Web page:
Children with unilateral hearing loss are ten times more likely to develop learning difficulties when compared to children with two normal hearing ears. Getting information about how to help your child is critical. The good news is there are resources available. See this brochure from the Minnesota Department of Health and consider joining this on-line parent-to-parent community supporting children w/ unilateral hearing loss.
There is also a very active yahoo group moderated by Teresa Kazemir (BC H & Voices) and Chresta Brinkman (CO Hands & Voices). There are many questions about audiology, school issues, microtia/atresia, assessment, social development. Parents must set up a yahoo account to join (free) and then they can elect to see the messages one at a time through their regular email account, a yahoo email account, or received as a daily "digest" of emails, in case there are more than one in a day. The group can be found by clicking here.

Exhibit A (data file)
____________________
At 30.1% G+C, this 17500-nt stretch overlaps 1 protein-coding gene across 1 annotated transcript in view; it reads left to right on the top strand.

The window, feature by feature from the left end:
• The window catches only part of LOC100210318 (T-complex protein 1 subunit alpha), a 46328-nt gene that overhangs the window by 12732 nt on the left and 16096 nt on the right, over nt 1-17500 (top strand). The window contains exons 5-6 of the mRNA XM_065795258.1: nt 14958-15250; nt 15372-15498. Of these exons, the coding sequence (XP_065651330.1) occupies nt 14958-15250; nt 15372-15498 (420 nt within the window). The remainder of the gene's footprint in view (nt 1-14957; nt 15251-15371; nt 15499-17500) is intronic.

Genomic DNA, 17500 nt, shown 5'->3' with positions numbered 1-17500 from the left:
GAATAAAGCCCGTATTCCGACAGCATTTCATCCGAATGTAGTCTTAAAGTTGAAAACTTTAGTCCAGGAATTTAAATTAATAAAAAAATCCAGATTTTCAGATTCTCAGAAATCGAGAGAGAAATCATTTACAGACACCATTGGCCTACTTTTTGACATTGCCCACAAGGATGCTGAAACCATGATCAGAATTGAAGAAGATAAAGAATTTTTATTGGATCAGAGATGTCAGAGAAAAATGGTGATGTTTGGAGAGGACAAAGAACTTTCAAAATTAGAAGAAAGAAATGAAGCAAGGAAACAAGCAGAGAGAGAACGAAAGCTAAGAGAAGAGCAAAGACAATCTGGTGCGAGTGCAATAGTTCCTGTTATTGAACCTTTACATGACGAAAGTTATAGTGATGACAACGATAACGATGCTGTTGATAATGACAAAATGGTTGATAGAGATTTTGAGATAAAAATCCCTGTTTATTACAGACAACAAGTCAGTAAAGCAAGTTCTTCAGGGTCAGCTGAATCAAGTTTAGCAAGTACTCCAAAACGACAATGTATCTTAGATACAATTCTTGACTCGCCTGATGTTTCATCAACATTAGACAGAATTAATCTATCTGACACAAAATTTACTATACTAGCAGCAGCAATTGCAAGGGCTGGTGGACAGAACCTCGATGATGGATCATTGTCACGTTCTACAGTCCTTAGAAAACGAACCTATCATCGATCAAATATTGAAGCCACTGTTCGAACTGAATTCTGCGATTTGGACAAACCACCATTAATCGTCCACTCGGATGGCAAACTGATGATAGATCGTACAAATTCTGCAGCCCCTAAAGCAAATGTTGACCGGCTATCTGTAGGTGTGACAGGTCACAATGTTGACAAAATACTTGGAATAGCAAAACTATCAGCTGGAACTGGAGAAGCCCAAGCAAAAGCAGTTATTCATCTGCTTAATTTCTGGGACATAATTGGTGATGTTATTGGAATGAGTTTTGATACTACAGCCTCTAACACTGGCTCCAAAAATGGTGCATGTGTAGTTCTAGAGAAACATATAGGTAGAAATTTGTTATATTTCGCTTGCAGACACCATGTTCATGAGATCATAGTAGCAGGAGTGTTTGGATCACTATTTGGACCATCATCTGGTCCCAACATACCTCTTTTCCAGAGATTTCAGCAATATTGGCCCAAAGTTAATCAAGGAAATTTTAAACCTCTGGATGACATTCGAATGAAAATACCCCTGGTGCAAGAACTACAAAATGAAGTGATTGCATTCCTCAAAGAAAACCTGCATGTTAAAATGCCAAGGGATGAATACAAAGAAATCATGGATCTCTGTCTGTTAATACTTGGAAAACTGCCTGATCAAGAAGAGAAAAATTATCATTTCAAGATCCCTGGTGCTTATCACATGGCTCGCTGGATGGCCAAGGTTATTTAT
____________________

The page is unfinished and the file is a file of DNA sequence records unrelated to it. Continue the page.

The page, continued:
How do I make sure everyone, including my child who is deaf/hard of hearing, is included in our family gatherings?
Where can I find a mentor for my child (age birth-6) who is deaf or hard of hearing?
How do I take care of my valuable hearing aids?
A new video about how to take care of your valuable hearing aids is now available. It is called “Daily Use and Care of Hearing Aids” and it has voiceovers and captions.
This video provides information on how to make sure that hearing aids are well-maintained and work properly. The video can be used by hearing aid users, their family members, and service providers such as health care professionals and long-term care providers.
Watch the video at http://media.dhs.state.mn.us/dhhs/HACare/Care_Hearing_Aid/Video_TS/VTS_01_1.vob.
It was produced by the Minnesota Department of Human Services’ (DHS) Deaf and Hard of Hearing Services Division (DHHSD).